Skip to main contentSkip to main content
You have permission to edit this article.
Edit

White House Urges COVID-19 Booster Shots Again, Citing Effectiveness

  • Updated
  • 0
White House Urges COVID-19 Booster Shots Again, Citing Effectiveness

WEDNESDAY, Nov. 23, 2022 (HealthDay News) -- Whether it is the bivalent vaccine from Pfizer or from Moderna, the latest COVID-19 booster shots offer more protection against symptomatic infection, public health officials reiterated at a White House briefing on Tuesday. However, since the vaccines debuted in September, only 13 percent of American adults have gotten the updated boosters, which target both the original COVID-19 strain and the BA.5 version of the omicron variant.

The White House says it is planning a six-week campaign to encourage boosters, especially for seniors, the Associated Press reported. The government authorized the boosters before they knew that they would be effective -- but now the data are in, showing that they do work well at preventing severe illness, officials said.

Researchers at the U.S. Centers for Disease Control and Prevention analyzed about 360,000 COVID-19 tests that were administered at pharmacies nationwide for people with symptoms between September and November, comparing the results of those who had gotten the new shots against those who had not.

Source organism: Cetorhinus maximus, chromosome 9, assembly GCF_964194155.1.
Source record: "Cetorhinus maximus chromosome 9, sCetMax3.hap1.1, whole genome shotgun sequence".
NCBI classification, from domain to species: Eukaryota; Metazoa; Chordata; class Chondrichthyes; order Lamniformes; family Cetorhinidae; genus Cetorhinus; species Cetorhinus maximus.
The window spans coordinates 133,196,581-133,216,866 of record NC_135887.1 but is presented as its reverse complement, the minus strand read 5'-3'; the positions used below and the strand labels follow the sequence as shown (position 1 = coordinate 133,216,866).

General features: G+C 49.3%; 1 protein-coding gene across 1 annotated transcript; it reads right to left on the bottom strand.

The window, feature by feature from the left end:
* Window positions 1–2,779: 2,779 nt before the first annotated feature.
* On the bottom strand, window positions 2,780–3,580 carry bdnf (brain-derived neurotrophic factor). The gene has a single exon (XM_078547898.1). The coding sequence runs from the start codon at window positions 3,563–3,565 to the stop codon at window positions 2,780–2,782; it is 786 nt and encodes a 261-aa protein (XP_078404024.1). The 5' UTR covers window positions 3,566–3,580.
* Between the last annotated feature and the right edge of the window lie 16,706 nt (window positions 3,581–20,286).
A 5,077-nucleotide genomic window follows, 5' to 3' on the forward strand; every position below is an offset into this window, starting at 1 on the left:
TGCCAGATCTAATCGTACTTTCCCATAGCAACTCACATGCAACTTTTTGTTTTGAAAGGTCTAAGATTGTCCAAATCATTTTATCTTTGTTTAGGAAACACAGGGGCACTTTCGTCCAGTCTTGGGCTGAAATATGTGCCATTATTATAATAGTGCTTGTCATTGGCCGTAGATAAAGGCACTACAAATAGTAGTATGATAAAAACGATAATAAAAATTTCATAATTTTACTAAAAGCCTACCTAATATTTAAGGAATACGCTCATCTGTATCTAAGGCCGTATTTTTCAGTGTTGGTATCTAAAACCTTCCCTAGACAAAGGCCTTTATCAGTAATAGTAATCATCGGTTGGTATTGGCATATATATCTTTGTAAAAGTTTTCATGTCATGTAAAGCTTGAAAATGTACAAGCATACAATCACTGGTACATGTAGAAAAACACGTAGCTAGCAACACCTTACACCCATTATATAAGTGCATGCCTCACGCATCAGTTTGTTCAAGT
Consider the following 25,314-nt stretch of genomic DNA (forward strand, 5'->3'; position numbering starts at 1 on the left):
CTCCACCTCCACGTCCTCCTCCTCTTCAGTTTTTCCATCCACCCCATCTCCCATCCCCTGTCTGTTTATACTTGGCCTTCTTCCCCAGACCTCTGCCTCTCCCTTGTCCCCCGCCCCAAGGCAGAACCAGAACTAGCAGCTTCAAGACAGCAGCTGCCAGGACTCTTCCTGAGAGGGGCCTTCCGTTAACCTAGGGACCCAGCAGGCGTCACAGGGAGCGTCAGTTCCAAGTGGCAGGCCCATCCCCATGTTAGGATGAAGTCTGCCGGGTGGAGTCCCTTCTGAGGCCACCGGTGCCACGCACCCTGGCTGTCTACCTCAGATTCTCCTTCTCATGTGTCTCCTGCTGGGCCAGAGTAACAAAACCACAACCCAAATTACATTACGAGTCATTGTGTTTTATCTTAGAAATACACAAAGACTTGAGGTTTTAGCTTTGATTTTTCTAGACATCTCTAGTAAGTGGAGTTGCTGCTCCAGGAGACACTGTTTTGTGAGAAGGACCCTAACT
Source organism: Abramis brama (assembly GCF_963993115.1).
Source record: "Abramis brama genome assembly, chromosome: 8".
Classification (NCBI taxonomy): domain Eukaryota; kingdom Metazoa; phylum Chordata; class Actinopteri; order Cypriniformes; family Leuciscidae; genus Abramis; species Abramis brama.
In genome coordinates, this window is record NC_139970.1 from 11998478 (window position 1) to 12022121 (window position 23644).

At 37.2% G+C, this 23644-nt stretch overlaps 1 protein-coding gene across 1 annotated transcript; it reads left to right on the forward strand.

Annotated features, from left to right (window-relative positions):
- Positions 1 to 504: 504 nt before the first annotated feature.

The researchers found that getting the booster added between 30 and 56 percent more protection against getting COVID-19. Test results varied based on how many times a person had previously been vaccinated, how long ago, and their age. People who had never had a prior booster got the biggest boost from the new bivalent shot, the AP reported. But even those people who had received a prior booster earlier in the summer still had 30 to 40 percent more protection with the bivalent vaccine versus those who did not get the new shot.

Even as newer mutated strains dominate, the original vaccine still offers some protection against getting severe disease and death, although the BA.5 surge has diminished that effect. That is why boosters targeted to newer variants are important, the health officials said.

Of course, the severe acute respiratory syndrome coronavirus 2 virus that causes COVID-19 continues to mutate, and newer subtypes related to BA.5 are now dominant in the population. However, both Pfizer and Moderna have cited preliminary antibody evidence suggesting the new shots may offer at least some protection against any new omicron subtypes that have started spreading since the release of the vaccines.

Associated Press Article

0 Comments
0
0
0
0
0

Originally published on consumer.healthday.com, part of the TownNews Content Exchange.

* I understand and agree that registration on or use of this site constitutes agreement to its user agreement and privacy policy.

Related to this story

Most Popular

Three years before Tennessee death row inmate Henry Hodges cut off his own penis during what his lawyer called a “psychiatric disturbance,” a fellow prisoner told a federal judge that Hodges was being mistreated. Hodges was kept for three decades in solitary confinement, which experts say is detrimental to a person's mental health even over short periods. Although his act of self-mutilation is extreme, it underscores the significant, unaddressed mental health care needs of prisoners. In Tennessee alone, Correction Department records categorize nearly 23% of inmates as having a “serious and persistent mental illness.” Meanwhile an audit of the state's prison system has raised questions about whether it has done enough to confront the crisis.